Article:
OTTAWA—Biden taketh away. But — maybe — Biden giveth, too.
After the new U.S. president cancelled the Keystone XL pipeline project on his first day in office, prompting outrage from the Alberta premier and disappointment from the prime minister, Joe Biden signalled during a phone call with Justin Trudeau on Friday that he doesn’t intend to deliver another economic hit, according to a senior government official.
Speaking on condition they not be named, the official said Biden reassured Trudeau that the intention of his proposed “buy American” rules for a massive government procurement program was not to impact Canada. The official said the two leaders agreed to continue to consult on the policy, and planned a meeting for next month.
While the official said Biden did not rule out the possibility of future impacts on Canada, the president’s message could soothe fears of business leaders in this country about the prospect of ongoing trade tensions with Canada’s largest economic ally after four tumultuous years with Donald Trump in the White House.
And it came amid a conversation that the official described as much lengthier and more substantive than the typical calls between Trudeau and Trump, which often lasted just a few minutes.
The leaders discussed a range of issues in what was Biden’s first official call with a foreign leader. The official confirmed that Trudeau — as promised earlier in the day — raised Biden’s cancellation of the Keystone XL oil pipeline that has had Alberta Premier Jason Kenney fuming and calling on Ottawa to ensure there are “economic consequences” for the U.S. if Biden doesn’t reconsider.
They also spoke about the COVID-19 pandemic and how medical systems are connected across the border — a nod, the official said, to how Trump tried to stop the flow of essential supplies last year.
Defence co-operation, particularly in the Arctic, was also discussed, along with the perennial dispute over softwood lumber, the official said.
And Trudeau raised the plight of Michael Spavor and Michael Kovrig, two Canadians who have been jailed in China for more than two years in what Ottawa has described as an unjustifiable retaliation for the arrest of Meng Wanzhou — an executive for Chinese telecom giant Huawei — at the request of the U.S. in 2018.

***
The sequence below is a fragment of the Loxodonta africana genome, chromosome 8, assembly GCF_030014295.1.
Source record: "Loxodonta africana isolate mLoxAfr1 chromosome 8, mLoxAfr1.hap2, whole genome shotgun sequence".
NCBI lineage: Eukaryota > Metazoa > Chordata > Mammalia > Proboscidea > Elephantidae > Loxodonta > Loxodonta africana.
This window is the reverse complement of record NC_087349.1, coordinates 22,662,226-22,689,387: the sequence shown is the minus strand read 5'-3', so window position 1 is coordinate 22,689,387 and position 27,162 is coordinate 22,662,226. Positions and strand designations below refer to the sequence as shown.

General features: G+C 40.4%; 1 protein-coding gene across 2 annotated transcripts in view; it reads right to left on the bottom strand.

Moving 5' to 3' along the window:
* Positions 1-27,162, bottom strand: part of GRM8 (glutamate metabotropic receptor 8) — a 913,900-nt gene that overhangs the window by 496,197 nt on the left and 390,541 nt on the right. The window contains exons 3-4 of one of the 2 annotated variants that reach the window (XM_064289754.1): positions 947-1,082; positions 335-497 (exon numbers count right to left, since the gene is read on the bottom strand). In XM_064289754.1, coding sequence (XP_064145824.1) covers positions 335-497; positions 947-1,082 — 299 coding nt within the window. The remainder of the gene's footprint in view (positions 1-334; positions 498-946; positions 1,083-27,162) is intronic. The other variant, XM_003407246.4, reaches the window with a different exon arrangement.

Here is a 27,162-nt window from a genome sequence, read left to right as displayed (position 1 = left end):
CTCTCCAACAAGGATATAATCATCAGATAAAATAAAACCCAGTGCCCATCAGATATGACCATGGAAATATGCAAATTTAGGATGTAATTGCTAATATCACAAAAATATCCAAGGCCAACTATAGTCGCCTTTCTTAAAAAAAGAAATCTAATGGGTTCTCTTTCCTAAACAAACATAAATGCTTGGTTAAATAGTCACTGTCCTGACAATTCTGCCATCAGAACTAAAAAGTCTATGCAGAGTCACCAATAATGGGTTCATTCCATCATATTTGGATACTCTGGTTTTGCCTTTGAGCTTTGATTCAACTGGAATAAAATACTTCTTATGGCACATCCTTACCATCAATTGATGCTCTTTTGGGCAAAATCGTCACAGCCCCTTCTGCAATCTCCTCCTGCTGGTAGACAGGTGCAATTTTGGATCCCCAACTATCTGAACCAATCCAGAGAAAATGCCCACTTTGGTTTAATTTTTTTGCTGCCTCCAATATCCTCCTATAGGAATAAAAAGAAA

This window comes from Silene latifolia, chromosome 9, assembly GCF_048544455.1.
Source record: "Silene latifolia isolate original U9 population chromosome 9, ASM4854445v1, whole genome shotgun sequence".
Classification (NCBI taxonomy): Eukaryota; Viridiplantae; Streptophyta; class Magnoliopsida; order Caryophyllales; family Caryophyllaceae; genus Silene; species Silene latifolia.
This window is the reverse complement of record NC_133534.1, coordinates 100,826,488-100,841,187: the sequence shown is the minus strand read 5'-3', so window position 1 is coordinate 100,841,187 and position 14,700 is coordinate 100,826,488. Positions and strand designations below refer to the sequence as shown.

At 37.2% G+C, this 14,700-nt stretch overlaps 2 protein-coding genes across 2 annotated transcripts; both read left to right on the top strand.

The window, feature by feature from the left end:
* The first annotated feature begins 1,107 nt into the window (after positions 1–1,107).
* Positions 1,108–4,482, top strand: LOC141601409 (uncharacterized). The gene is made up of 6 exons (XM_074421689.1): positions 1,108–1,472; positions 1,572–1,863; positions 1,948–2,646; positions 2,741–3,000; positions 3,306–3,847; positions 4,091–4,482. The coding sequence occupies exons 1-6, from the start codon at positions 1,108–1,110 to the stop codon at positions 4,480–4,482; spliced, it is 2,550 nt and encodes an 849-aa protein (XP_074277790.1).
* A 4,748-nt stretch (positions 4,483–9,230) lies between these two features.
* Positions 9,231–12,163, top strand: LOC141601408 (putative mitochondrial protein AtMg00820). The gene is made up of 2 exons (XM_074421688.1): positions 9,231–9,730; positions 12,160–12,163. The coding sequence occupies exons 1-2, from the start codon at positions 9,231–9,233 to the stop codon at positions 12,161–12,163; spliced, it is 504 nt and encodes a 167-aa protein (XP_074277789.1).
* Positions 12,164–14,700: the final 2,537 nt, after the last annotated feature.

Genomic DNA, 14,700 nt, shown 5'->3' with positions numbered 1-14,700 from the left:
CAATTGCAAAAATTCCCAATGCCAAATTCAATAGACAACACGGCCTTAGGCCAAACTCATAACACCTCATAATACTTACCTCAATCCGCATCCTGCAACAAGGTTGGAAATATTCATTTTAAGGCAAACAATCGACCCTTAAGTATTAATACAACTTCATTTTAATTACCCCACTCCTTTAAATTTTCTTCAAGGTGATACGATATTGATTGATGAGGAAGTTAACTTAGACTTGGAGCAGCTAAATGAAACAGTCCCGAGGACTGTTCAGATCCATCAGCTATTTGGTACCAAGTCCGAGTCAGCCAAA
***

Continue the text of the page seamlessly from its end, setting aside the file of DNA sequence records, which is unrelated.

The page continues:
But the official said the biggest takeaway was the positive tone of the conversation, echoing what Trudeau had earlier told reporters outside his residence at Rideau Cottage: that, despite disagreements that include the Keystone XL cancellation, the Liberal government believes it has much in common with the new Biden administration. That includes agreeing on the need to fight climate change and work together to address the pandemic, Trudeau said.
“These are things that we’re going to be able to dig into significantly,” Trudeau said Friday morning, hours before his call with the U.S. president.
“It’s not always going to be perfect alignment with the United States. That’s the case with any given president, but [we’re] in a situation where we’re much more aligned on values, on focus, on the work that needs to be done to give opportunities for everyone while we build a better future.”
The leaders’ call came as the Alberta premier continued to rage over the president’s revocation of the permit to build Keystone XL, a $10-billion oil pipeline expansion that promised to create at least 2,300 jobs in Canada.